Parenting

“learning to leave well enough alone”

Image result for red kayak on lake

Sunday Morning Early
by David Romtvedt

My daughter and I paddle red kayaks
across the lake. Pulling hard,
we slip easily through the water.
Far from either shore, it hits me
that my daughter is a young woman
and suddenly everything is a metaphor
for how short a time we are granted:

the red boats on the blue-black water,
the russet and gold of late summer’s grasses,
the empty sky. We stop and listen to the stillness.
I say, “It’s Sunday, and here we are
in the church of the out of doors,”
then wish I’d kept quiet. That’s the trick in life—
learning to leave well enough alone.

Our boats drift to where the chirring
of grasshoppers reaches us from the rocky hills.
A clap of thunder. I want to say something truer
than I love you. I want my daughter to know that,
through her, I live a life that was closed to me.
I paddle up, lean out, and touch her hand.
I start to speak then stop.

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It’s a matter of chemistry

Reel TalkI’ve been to three of the four Reel Talk events hosted so far by ReCreative Spaces, a dynamic organization dedicated to building community by offering “short-term, arts-oriented programming in unused, under-used, and unlikely spaces” throughout the DC Metro Area.

Each time I’ve come away with the sense that something very important had taken place for all who attended, something to do with building a better world a handful of people at a time.

The series offers participants a unique opportunity to watch a feature-length film on a topic of social importance—such as the impact of global warming on the planet or the effects of poverty on children—and then to engage in thoughtful, free-ranging conversation about it with the goal of articulating some concrete steps they might take to bring about positive change in their communities. At the heart of each event is a delicious meal prepared lovingly by a local chef—a meal that helps those attending forge new or deeper friendships with the others.

Something very special happened at last week’s Reel Talk, though, that made it stand out for me, something to do with a subtle chemistry at work. First, there was the dynamic Emily Arden—co-founder with John Kagia of ReCreative Spaces—and her capacity to make magic wherever she goes. Next, there was the exquisite, and exquisitely simple, meal prepared by Chef Tim Meadows of Nurish Food & Drink, which is located in the Anacostia Arts Center and which is where the event was held. Then, there was the movie itself, A Place at the Table, which offers an unflinching look at hunger in the US and sheds light on the fact that one in four children doesn’t know where his or her next meal will come from. Last, there was just the right mix of thoughtful, creative, articulate, socially conscious people with the heart and will to foster change.

Of course, the irony wasn’t lost on any of us that we were eating such a special, nutritious meal while children not far from where we sat were going without supper. But, this fact seemed to bring us closer to one another and to open up the possibility that we might find a way to reach out and to help the hungry children in our very own neighborhoods.

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CTFD: a revolutionary parenting method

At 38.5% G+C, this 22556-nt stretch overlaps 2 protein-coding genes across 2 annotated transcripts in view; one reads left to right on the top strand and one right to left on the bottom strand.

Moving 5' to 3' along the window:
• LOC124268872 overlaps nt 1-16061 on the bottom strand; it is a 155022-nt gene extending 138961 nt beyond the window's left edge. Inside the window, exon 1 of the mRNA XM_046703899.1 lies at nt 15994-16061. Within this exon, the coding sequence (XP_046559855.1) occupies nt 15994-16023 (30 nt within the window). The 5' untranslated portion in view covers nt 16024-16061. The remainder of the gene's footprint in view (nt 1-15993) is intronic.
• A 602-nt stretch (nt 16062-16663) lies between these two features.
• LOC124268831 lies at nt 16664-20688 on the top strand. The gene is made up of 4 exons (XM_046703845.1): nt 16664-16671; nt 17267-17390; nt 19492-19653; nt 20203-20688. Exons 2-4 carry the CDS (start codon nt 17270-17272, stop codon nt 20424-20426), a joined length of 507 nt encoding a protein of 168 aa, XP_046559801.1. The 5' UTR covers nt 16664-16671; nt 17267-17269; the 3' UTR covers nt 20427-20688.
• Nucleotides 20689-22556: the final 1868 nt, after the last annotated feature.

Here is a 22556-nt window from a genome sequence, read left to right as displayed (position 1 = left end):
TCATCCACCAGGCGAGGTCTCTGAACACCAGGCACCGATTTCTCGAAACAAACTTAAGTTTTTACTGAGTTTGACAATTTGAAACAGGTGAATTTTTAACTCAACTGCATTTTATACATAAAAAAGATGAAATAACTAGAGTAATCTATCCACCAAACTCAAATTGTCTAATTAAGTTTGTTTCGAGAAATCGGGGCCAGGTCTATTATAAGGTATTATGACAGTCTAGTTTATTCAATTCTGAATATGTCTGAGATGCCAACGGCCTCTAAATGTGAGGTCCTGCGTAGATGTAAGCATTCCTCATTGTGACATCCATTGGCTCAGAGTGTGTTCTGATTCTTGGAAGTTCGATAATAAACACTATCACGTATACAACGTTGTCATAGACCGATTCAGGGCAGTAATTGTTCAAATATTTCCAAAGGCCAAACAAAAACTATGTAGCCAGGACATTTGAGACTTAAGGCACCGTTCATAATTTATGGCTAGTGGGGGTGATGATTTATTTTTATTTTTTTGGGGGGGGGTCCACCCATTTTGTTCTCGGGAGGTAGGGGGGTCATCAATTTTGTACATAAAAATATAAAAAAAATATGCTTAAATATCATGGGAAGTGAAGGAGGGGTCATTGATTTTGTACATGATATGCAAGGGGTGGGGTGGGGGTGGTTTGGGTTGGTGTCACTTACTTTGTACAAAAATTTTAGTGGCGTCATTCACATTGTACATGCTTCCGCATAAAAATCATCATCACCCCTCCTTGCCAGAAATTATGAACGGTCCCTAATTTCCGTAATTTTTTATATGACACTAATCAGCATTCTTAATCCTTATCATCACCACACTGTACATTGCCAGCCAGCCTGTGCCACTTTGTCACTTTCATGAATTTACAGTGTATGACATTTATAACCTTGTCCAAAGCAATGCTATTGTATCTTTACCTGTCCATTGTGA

worried momShortly after finishing my post last week about wigs for bald babies, I came across this piece in the Huffington Post by David Vienna, who originally published it on his site The Daddy Complex. It is especially funny to me, and poignant, because I was a nervous wreck about so many things when my daughter was small. Here you go:

I know many people want to stay current with the latest parenting trends — attachment parenting, minimalist parenting, Tiger Mother parenting, et al. Well, I’ve stumbled upon a new technique that will guarantee your child grows up to be an exemplary student and citizen. It’s called CTFD, which stands for “Calm The F*ck Down.” And that’s not a message to give your kids. It’s for you.

Using CTFD assures you that — whichever way you choose to parent — your child will be fine (as long as you don’t abuse them, of course). To see it in action, here are some sample parenting scenarios and how CTFD can be employed:

  • Worried your friend’s child has mastered the alphabet quicker than your child? Calm the f*ck down.
  • Scared you’re not imparting the wisdom your child will need to survive in school and beyond? Calm the f*ck down.
  • Concerned that you’re not the type of parent you thought you’d be? Calm the f*ck down.
  • Upset that your child doesn’t show interest in certain areas of learning? Calm the f*ck down.
  • Stressed that your child exhibits behavior in public you find embarrassing? Calm the f*ck down.

Yes, using the CTFD method, you’ll find the pressure lifted and realize your child loves you no matter what, even if they’ve yet to master the alphabet. You’ll also learn that whether or not you’re the best parent in the world, as long as you love your child, they’ll think you are and that’s what matters. Plus, CTFD makes you immune to those that prey upon the fears of new parents, like pseudoscientists and parenting authors.

To use CTFD, just follow these simple steps:

  1. Calm the f*ck down.
  2. There is no second step.

So, ignore all those other parenting trends and stick to CTFD. You’ll be glad you did and so will your kid.

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